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One Year Later: Family, police still searching for answers

Posted: October 2, 2013 - 4:27pm
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(Emily Rose Bennett/Staff) Tyesha Simmons stands in the courtyard where she and her brother, Travis Smith, used to play as children by their North Augusta home. Simmons' brother was shot a year ago and his case is still unsolved. "It's in a deadlock," Simmons said about the case. "There's no closure. We just want to know why."   EMILY ROSE BENNETT/STAFF
EMILY ROSE BENNETT/STAFF
(Emily Rose Bennett/Staff) Tyesha Simmons stands in the courtyard where she and her brother, Travis Smith, used to play as children by their North Augusta home. Simmons' brother was shot a year ago and his case is still unsolved. "It's in a deadlock," Simmons said about the case. "There's no closure. We just want to know why."

A little more than a year after Travis Smith’s death, his family is still feeling his loss.

“It’s been rough because first you have to deal with the loss,” said his sister Tyesha Simmons. “That’s a blow in itself. Then it’s a double blow not knowing why this happened or who did this. You’re constantly wondering, have you come across this person? Have you seen this person? Is this person right up under your nose? You just have a lot of questions.”

Smith, 28, was fatally shot Sept. 29, 2012 at Ridgeview Manor Apartments off Brad-leyville Road. A witness told officers that she and Smith were standing outside an apartment when two black men in hooded sweatshirts approached. The woman ran inside and heard a gunshot.

Police have no suspects and the case remains open, said North Augusta Public Safety Lt. Tim Thornton.

“We’re doing everything that we can. We haven’t received any fresh new tips in the last couple of months and so far, we haven’t had much success with the information we’ve gotten since the incident took place,” he said.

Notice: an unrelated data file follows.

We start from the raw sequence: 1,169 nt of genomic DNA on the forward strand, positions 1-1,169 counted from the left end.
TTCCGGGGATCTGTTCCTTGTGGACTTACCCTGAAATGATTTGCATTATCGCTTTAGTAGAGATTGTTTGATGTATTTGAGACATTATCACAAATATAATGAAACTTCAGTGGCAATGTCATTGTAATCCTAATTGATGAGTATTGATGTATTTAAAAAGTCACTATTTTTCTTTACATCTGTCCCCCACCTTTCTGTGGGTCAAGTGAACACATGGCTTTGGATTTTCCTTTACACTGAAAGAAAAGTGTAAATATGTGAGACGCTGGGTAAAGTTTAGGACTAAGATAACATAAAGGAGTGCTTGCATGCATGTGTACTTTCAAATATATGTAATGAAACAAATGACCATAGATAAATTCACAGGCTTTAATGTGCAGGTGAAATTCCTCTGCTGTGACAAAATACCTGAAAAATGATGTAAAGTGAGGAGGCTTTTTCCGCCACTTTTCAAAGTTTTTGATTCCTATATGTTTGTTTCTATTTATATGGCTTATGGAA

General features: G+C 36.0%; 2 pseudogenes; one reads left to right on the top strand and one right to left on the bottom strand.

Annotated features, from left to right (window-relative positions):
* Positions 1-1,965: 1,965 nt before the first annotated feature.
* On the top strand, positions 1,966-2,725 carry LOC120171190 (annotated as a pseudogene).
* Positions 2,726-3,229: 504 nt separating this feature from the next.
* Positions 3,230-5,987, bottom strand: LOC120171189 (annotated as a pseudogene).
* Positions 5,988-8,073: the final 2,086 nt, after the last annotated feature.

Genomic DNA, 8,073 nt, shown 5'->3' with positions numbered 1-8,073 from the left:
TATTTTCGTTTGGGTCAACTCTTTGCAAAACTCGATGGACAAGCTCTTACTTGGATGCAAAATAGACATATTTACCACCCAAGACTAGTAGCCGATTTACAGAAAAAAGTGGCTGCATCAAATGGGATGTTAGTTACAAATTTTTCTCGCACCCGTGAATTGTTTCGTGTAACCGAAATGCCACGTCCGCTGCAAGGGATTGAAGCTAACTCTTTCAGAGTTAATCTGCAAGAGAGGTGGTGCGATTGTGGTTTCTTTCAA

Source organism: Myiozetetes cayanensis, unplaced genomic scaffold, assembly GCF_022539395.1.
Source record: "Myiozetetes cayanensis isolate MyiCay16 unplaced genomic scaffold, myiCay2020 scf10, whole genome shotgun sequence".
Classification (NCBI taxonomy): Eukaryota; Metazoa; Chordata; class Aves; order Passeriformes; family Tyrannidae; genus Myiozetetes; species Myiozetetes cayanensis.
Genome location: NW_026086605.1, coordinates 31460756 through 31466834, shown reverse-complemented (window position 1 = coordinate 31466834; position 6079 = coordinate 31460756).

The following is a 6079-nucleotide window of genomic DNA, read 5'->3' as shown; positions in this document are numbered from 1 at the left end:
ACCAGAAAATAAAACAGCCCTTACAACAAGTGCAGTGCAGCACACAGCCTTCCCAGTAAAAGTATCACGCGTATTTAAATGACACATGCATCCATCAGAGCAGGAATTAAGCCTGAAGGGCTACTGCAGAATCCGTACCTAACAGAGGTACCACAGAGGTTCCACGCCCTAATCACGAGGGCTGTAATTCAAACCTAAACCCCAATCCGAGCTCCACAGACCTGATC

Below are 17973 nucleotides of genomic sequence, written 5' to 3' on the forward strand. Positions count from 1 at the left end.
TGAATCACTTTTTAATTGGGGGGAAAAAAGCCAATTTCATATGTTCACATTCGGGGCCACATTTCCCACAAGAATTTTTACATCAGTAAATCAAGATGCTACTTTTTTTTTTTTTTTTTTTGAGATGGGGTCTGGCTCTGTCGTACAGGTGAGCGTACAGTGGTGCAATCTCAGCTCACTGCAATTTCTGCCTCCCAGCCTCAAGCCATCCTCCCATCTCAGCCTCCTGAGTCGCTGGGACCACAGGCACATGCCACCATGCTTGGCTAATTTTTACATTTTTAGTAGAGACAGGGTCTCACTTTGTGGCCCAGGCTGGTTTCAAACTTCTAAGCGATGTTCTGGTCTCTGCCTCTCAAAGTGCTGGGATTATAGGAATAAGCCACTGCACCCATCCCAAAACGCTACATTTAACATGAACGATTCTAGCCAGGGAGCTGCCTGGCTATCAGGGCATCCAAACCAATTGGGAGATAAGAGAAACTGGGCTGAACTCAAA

All that is known is that the suspects are black males and police think the weapon used was a .38 or .357.

A $1,000 reward is offered and people are encouraged to come forward, said Thornton.

“What we’re interested in is any information that would lead to the identification of our shooters and the successful prosecution of our two suspects,” he said.

Despite the emotional year, Simmons and her family have come together to speak out against violence at stop-the- violence rallies and form a nonprofit organization, Team Boskie. Boskie was Smith’s childhood nickname, said Simmons.

“It’s something to honor him and keep his memory alive but we’re also using it to raise awareness about violence through education and service to the community. We want to promote positive social relationships, how to resolve conflict without resorting to violence,” she said. “We also want to be a source of support for other families.”

Over the weekend, Sim-mons distributed flyers in Ridgeview and surrounding neighborhoods in hopes that someone will come forward with information.

“It’s going to take someone coming forward who’s willing to speak out to put a break in this case,” she said.

With two suspects involved, there is a chance that one of them might eventually confess to his involvement in the slaying and lead police to the other suspect, said Thornton.

Anyone with information can contact Midlands Crime Stoppers at (888)-CRIMESC, text “tipsc” plus message to 274637, or submit a tip through its Facebook page, Midlands Crimestoppers.

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